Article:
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Davis Seeks Tax Hikes to Bridge Gap

Budget: Levies would target drivers, smokers. Deep cuts in health programs for the poor are also part of package.

May 15, 2002|JULIE TAMAKI and MIGUEL BUSTILLO | TIMES STAFF WRITERS

SACRAMENTO — Gov. Gray Davis proposed raising taxes Tuesday on smokers and motorists to help overcome what has grown into a $23.6-billion budget shortfall, saying there was no other way to protect schools.

The move reversed a promise Davis made in January not to ask for tax increases.

The tax hikes--an $84 increase in the average vehicle license fee and a boost of 50 cents per pack in the cigarette tax--would total $1.75 billion, according to Davis' estimates. But although they probably will account for most of the Capitol's budget debate in coming weeks, they represent only a share of Davis' plan to fill the budget shortfall.

Much of the gap would be closed by $7.6 billion in spending reductions, including deep cuts in health programs for the poor. Davis also relies heavily on various accounting shifts, budget transfers and loans, such as borrowing $4.5 billion against the state's future share of the national tobacco settlement and postponing some payments to schools.

His fourth budget as governor surely isn't the one Davis hoped to propose as he seeks reelection. It represents a dramatic reversal of fortunes in just two years. In May 2000, Davis presented a budget that featured an unanticipated surplus of $12.3 billion and offered tax rebates along with new spending on education and transportation.

The combination of cuts and new taxes outlined Tuesday would allow the state to protect spending on public education, meeting the voter-mandated guarantee of $47.2 billion for schools in the fiscal year that begins July 1, Davis said.

The governor defended his call for higher taxes, saying the size of the budget gap left him no choice.

"Twenty-four billion dollars crosses the line," he said. "I had to find other ways to close this gap. I'm not going to sacrifice the future of our children, particularly in public education. Without some revenue increases, I would have had to do that."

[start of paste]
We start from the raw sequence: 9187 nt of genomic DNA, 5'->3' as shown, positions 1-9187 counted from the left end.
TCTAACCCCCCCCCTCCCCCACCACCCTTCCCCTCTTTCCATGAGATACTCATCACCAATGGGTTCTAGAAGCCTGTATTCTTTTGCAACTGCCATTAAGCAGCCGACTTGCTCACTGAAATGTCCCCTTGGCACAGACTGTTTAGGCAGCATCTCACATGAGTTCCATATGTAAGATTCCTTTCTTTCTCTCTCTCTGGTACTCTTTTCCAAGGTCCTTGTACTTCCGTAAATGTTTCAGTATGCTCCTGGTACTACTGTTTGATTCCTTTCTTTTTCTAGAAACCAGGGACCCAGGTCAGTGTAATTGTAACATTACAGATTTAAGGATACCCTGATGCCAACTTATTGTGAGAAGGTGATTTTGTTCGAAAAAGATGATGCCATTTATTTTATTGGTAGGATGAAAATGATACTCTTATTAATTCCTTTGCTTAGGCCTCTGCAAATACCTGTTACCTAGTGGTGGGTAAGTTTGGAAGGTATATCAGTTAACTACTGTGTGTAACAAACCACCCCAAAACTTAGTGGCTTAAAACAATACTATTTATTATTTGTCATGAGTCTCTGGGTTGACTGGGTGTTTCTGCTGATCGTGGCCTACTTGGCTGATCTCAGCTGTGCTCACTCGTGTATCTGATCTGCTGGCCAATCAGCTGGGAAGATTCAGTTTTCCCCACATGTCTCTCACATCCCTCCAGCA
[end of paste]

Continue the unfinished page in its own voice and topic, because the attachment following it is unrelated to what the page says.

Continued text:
But the governor's plan puts Davis and fellow Democrats on course for a prolonged budget battle with Republican lawmakers.

The budget needs a two-thirds vote in both the Senate and Assembly to pass, so Democrats need at least four Republican votes in the Assembly and one in the Senate.

Senate Republican leader Jim Brulte of Rancho Cucamonga said he knew of no lawmaker in his party who would support the tax increases.

Timing of Hikes Is Questioned

In an apparent reference to the proposed increase in the vehicle license fee, which would not take effect until Jan. 1, Brulte said that if Davis really wants a tax increase, "he ought to have the political courage to propose that it take effect before the Nov. 5 election rather than after the election."

Republicans blame the state's fiscal woes on Davis' spending habits. By Davis' own account, general fund spending has grown by 32% during his first term in office. That represents lower growth than during all but two of the 10 previous gubernatorial terms.

Davis cited an economic downturn compounded by the terrorist attacks of Sept. 11 and the state's tax structure as reasons for California's fiscal headaches. He said the top 5% of taxpayers account for 70% of state revenues.

That structure lifted the state's budget during the dot-com boom and coinciding bull market.

The state is now feeling the flip side, however, since the burst of the Silicon Valley tech bubble and a downturn in the stock market, which has left wealthy Californians unable to take advantage of stock options or capital gains.

Revenues from the stock options and capital gains are expected to plummet from a peak of $17.6 billion in 2000 to $8.2 billion in 2001 and $7.2 billion this year.

The $23.6-billion shortfall estimate represents nearly a doubling of the state's budget woes since January, when California faced what was thought to be a $12.5-billion problem.

At that time, Davis called for $5.2 billion in budget cuts. The revised budget adds an additional $2.4 billion in cuts as well as the tax increases. New trims target libraries, mental health and juvenile justice programs.

Davis also proposed borrowing $4.5 billion against the state's tobacco settlement, nearly twice as much as the $2.4-billion sum he floated in January.

Senate Leader John Burton, the San Francisco Democrat, said he doubted members of his caucus would go along with cuts in crime prevention programs for juveniles.

"We're going to have to find the revenues and make it work," said Burton, who wants to raise taxes on high-income Californians. "Now that the issue of taxes is on the table ... it's like being a little bit pregnant. They are on the table and the need has been acknowledged."

Criticism Comes

From Tax Targets

The revised budget released Tuesday was quickly criticized by some of those who would be taxed, as well as some who would see their programs cut.

Philip Morris spokesman Tom Ryan criticized the cigarette tax, saying California smokers already pay some of the highest levies in the nation.

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